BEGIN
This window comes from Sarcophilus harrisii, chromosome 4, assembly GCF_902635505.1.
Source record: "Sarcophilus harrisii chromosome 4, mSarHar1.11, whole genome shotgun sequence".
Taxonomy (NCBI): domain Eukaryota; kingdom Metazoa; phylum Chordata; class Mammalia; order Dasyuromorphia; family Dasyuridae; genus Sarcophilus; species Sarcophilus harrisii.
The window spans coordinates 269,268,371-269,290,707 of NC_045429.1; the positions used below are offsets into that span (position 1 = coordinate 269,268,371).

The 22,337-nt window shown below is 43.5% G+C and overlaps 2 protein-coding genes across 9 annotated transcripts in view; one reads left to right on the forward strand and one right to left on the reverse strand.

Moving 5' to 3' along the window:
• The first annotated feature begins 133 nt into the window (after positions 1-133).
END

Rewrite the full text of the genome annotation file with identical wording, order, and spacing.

This window comes from Sarcophilus harrisii, chromosome 4, assembly GCF_902635505.1.
Source record: "Sarcophilus harrisii chromosome 4, mSarHar1.11, whole genome shotgun sequence".
Taxonomy (NCBI): domain Eukaryota; kingdom Metazoa; phylum Chordata; class Mammalia; order Dasyuromorphia; family Dasyuridae; genus Sarcophilus; species Sarcophilus harrisii.
The window spans coordinates 269,268,371-269,290,707 of NC_045429.1; the positions used below are offsets into that span (position 1 = coordinate 269,268,371).

The 22,337-nt window shown below is 43.5% G+C and overlaps 2 protein-coding genes across 9 annotated transcripts in view; one reads left to right on the forward strand and one right to left on the reverse strand.

Moving 5' to 3' along the window:
• The first annotated feature begins 133 nt into the window (after positions 1-133).